Your kids don’t need novelty and neither do you


Hey look everyone, it’s the free in-ground pool!

A couple of years ago a friend from primary school posted to facebook that she was off work for a week but didn’t know how to fill the time with her kids. As someone who stayed home with her kids for a couple of years, I cracked my knuckles and unleashed a list of the myriad of fun, inexpensive things to do with your kids around the city. I ended it with, “Besides, with all the city wading pools and splashpads you could just do those.” My friend was surprised at all the things available and didn’t even know about all the public library events but, she said, “We already went to the splash pad yesterday so we have to find something different to do for the rest of the week.”

WHAT? We spend almost every day at the wading pool around the corner or at the splashpad. My kids never tire of it.

This idea that we need novelty all the time is something I take issue with. Why does everything have to be bigger, better, more exciting? What is wrong with doing the same thing more than twice in one week, and why do parents feel like they have to spend scads of money to have a good time? I don’t know if it’s guilt for working so much or because they just feel like it’s easier to just spend the money rather than think about low-cost options but I think over the long-term it has serious repercussions. When your kid comes to continually expect the big bang experiences you have to keep upping the ante so that the kids give you the same amazed reaction. Eventually when the $100 a day waterpark becomes old hat to them and they expect more excitement, what next?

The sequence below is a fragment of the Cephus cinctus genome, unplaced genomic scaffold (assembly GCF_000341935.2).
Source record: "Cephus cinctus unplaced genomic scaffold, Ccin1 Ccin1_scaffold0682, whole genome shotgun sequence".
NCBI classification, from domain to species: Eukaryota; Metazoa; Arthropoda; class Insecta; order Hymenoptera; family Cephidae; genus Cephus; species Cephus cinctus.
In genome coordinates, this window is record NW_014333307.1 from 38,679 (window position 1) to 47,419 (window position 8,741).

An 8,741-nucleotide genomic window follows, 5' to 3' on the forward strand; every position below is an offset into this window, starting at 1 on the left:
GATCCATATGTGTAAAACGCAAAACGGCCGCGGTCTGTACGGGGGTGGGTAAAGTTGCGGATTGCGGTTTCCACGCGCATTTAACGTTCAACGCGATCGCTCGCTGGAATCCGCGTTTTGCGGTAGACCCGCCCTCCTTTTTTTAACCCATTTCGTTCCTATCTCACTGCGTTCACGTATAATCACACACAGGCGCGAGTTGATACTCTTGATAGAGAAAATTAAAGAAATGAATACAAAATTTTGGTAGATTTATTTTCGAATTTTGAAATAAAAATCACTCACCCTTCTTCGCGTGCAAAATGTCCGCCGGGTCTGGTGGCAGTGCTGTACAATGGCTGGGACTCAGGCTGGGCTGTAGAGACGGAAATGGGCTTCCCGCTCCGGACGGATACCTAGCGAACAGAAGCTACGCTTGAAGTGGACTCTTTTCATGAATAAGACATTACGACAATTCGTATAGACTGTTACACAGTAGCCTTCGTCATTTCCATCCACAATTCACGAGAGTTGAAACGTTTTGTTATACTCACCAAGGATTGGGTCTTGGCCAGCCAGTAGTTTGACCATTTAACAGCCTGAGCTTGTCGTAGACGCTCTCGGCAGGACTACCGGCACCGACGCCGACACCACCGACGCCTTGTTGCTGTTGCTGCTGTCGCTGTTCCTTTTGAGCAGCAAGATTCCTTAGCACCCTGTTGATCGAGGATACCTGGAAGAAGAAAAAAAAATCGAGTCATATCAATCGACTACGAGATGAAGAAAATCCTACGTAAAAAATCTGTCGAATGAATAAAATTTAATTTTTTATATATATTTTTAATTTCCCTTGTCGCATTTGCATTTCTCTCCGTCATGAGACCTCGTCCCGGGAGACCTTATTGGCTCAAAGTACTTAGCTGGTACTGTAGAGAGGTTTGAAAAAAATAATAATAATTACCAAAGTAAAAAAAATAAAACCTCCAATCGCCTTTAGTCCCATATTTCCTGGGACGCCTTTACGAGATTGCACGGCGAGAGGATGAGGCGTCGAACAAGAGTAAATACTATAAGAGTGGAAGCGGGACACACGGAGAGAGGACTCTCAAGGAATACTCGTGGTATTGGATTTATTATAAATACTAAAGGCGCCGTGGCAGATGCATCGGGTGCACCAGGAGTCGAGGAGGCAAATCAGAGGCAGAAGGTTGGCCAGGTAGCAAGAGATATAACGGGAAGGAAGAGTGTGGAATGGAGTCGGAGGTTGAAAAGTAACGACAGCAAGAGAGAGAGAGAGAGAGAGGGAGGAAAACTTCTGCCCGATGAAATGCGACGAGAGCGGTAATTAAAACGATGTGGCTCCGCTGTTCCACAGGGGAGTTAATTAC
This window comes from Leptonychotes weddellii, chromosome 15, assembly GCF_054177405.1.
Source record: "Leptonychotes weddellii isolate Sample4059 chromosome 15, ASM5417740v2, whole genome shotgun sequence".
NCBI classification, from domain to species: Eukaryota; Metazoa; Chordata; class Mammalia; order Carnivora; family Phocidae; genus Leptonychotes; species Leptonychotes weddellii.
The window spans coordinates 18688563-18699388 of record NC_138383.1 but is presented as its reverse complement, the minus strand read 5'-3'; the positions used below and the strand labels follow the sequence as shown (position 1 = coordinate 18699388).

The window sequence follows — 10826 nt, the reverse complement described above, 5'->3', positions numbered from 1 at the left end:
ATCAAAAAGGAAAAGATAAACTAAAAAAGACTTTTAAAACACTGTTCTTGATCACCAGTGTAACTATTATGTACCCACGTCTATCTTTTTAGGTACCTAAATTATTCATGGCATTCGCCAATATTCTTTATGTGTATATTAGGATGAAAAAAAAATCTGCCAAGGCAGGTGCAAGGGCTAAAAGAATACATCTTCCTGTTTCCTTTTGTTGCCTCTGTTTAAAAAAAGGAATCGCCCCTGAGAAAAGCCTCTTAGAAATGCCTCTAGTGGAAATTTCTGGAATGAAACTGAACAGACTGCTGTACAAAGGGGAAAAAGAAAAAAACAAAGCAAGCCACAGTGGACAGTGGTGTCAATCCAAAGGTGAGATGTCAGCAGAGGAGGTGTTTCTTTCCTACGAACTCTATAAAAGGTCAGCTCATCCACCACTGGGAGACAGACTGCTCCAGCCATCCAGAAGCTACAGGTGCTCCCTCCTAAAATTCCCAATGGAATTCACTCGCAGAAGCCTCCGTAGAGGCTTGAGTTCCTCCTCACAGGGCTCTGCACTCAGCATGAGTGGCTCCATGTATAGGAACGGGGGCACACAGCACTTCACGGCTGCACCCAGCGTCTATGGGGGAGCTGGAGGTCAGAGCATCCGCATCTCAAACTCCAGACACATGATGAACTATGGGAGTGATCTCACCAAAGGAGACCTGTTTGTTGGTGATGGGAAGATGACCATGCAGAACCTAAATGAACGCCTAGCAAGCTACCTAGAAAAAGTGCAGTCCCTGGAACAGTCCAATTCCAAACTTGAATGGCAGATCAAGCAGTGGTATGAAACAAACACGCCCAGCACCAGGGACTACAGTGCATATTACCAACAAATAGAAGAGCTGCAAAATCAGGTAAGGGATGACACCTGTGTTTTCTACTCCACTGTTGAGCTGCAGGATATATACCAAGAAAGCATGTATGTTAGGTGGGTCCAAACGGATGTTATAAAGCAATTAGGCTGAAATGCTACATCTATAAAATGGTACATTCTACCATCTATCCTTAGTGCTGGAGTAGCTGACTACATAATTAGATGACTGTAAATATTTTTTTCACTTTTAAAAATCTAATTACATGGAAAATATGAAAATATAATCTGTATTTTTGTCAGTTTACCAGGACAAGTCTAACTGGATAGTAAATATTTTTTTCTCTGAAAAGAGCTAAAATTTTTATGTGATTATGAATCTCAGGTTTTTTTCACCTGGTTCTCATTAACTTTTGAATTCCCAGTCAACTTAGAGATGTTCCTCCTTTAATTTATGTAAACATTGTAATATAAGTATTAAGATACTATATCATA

I will fully admit that I am frugal and I get a kick out of finding fun, low-cost things to do with the kids. Yes, because I stay home part of the time we don’t have as much disposable income so I have to be creative with what we do have. I totally admit that. However, I think even if you are rolling in cash you should consider scaling back your kid’s entertainment. Why? Because boredom is good for kids. It allows them to appreciate the things they do have and forces them to be creative thinkers. Most of us didn’t grow up with our parents entertaining us all the time and your kids shouldn’t, either. By allowing your children to take responsibility for their own happiness they will learn the valuable skills of creativity, alleviating boredom, and becoming independent.

Boredom meets Mr. Sand Pail and Ms. Shovel

This is not to say you shouldn’t spend time with your kids. We read with our kids, we take them to the park, we go on adventures and we also sit around chatting and playing board games. What we don’t do though is entertain them all the time and spend lots of money at family entertainment centres.

What was interesting about the interaction with the above-mentioned friend though is that she genuinely didn’t know that fun could be had without a high dollar cost. It makes me wonder if this is common with many two-income families? Maybe if you have always been a working parent with only two full days together as a family it’s just easier to spend the money and let someone else entertain you? Maybe you’ve always had the disposable income to use on entertainment. Maybe people just don’t know that there are cheaper, more fun things to do together that won’t break the bank? Maybe because that is what everyone else seems to be doing it’s easier to just do it, too?